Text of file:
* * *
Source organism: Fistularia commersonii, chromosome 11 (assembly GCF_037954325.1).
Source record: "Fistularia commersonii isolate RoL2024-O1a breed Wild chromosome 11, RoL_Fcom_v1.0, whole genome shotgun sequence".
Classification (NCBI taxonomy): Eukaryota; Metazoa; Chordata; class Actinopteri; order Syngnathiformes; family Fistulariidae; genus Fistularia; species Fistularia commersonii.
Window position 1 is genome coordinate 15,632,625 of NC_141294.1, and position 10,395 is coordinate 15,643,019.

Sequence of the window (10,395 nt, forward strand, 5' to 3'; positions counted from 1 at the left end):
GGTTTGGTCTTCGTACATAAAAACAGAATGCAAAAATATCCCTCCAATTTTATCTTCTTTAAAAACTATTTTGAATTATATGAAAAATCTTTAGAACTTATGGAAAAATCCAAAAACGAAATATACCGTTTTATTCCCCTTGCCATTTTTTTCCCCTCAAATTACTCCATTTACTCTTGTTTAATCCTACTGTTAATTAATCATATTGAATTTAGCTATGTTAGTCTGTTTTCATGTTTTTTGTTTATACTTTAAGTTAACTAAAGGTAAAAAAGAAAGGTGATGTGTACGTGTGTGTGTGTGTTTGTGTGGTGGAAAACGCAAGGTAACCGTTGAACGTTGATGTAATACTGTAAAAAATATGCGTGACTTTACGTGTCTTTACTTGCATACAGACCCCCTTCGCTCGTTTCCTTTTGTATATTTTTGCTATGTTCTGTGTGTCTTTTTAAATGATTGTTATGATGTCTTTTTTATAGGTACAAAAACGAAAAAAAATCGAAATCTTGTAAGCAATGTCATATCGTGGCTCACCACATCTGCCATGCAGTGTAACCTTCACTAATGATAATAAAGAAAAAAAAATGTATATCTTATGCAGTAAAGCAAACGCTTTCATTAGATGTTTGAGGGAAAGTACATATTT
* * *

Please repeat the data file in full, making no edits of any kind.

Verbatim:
Source organism: Fistularia commersonii, chromosome 11 (assembly GCF_037954325.1).
Source record: "Fistularia commersonii isolate RoL2024-O1a breed Wild chromosome 11, RoL_Fcom_v1.0, whole genome shotgun sequence".
Classification (NCBI taxonomy): Eukaryota; Metazoa; Chordata; class Actinopteri; order Syngnathiformes; family Fistulariidae; genus Fistularia; species Fistularia commersonii.
Window position 1 is genome coordinate 15,632,625 of NC_141294.1, and position 10,395 is coordinate 15,643,019.

Sequence of the window (10,395 nt, forward strand, 5' to 3'; positions counted from 1 at the left end):
GGTTTGGTCTTCGTACATAAAAACAGAATGCAAAAATATCCCTCCAATTTTATCTTCTTTAAAAACTATTTTGAATTATATGAAAAATCTTTAGAACTTATGGAAAAATCCAAAAACGAAATATACCGTTTTATTCCCCTTGCCATTTTTTTCCCCTCAAATTACTCCATTTACTCTTGTTTAATCCTACTGTTAATTAATCATATTGAATTTAGCTATGTTAGTCTGTTTTCATGTTTTTTGTTTATACTTTAAGTTAACTAAAGGTAAAAAAGAAAGGTGATGTGTACGTGTGTGTGTGTGTTTGTGTGGTGGAAAACGCAAGGTAACCGTTGAACGTTGATGTAATACTGTAAAAAATATGCGTGACTTTACGTGTCTTTACTTGCATACAGACCCCCTTCGCTCGTTTCCTTTTGTATATTTTTGCTATGTTCTGTGTGTCTTTTTAAATGATTGTTATGATGTCTTTTTTATAGGTACAAAAACGAAAAAAAATCGAAATCTTGTAAGCAATGTCATATCGTGGCTCACCACATCTGCCATGCAGTGTAACCTTCACTAATGATAATAAAGAAAAAAAAATGTATATCTTATGCAGTAAAGCAAACGCTTTCATTAGATGTTTGAGGGAAAGTACATATTT